Voltage collapse in complex power grids.
Bottom Line:
A large-scale power grid's ability to transfer energy from producers to consumers is constrained by both the network structure and the nonlinear physics of power flow.Violations of these constraints have been observed to result in voltage collapse blackouts, where nodal voltages slowly decline before precipitously falling.We extensively test our predictions on large-scale systems, highlighting how our condition can be leveraged to increase grid stability margins.
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PubMed Central - PubMed
Affiliation: Department of Electrical and Computer Engineering, Engineering Building 5, University of Waterloo, Waterloo, Ontario, Canada N2L 3G1.
ABSTRACT
A large-scale power grid's ability to transfer energy from producers to consumers is constrained by both the network structure and the nonlinear physics of power flow. Violations of these constraints have been observed to result in voltage collapse blackouts, where nodal voltages slowly decline before precipitously falling. However, methods to test for voltage collapse are dominantly simulation-based, offering little theoretical insight into how grid structure influences stability margins. For a simplified power flow model, here we derive a closed-form condition under which a power network is safe from voltage collapse. The condition combines the complex structure of the network with the reactive power demands of loads to produce a node-by-node measure of grid stress, a prediction of the largest nodal voltage deviation, and an estimate of the distance to collapse. We extensively test our predictions on large-scale systems, highlighting how our condition can be leveraged to increase grid stability margins. No MeSH data available. Related in: MedlinePlus |
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Mentions: As a second loading direction for testing, we maintain the direction of the base case, for which the average power factor of loads is approximately 0.88. In this regime reactive power transfers will be less prominent, and we expect the unmodeled coupling between active and reactive power flows to induce voltage collapse at a loading level lower than expected from the simplified model (1). Again as a function of λ, Fig. 4 displays the desired traces. While the trace of continues to lower bound the trace of the node voltage V4, we find in this case that Δ=0.75 when voltage collapse occurs for the coupled equations at λ/λcollapse=1. As expected, in this regime the unmodeled coupled power flow effects become crucial and the simplified decoupled model (1), on which our analysis is based, becomes invalid. Said differently, when reactive power demands in the network are low, our analytic prediction of the point of voltage collapse based on the simplified model (1) is overly optimistic. We comment further on extensions of our analysis to the coupled case in the ‘Discussion' section and in Supplementary Note 5. |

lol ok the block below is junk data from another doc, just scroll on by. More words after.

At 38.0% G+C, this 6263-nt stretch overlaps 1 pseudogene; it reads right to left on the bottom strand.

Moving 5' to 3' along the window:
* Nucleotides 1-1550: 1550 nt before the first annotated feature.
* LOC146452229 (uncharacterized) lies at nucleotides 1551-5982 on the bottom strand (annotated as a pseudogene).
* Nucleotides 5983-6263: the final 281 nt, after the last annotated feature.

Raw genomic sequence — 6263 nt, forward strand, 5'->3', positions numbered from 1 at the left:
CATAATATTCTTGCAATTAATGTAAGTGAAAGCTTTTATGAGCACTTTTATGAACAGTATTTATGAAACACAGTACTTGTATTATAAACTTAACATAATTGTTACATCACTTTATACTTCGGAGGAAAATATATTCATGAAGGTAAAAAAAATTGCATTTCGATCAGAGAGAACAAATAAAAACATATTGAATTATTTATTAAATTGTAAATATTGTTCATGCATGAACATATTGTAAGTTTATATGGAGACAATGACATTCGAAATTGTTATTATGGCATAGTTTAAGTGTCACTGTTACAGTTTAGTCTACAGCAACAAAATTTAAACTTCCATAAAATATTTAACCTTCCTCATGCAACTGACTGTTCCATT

View Article: PubMed Central - PubMed
Affiliation: Department of Electrical and Computer Engineering, Engineering Building 5, University of Waterloo, Waterloo, Ontario, Canada N2L 3G1.
No MeSH data available.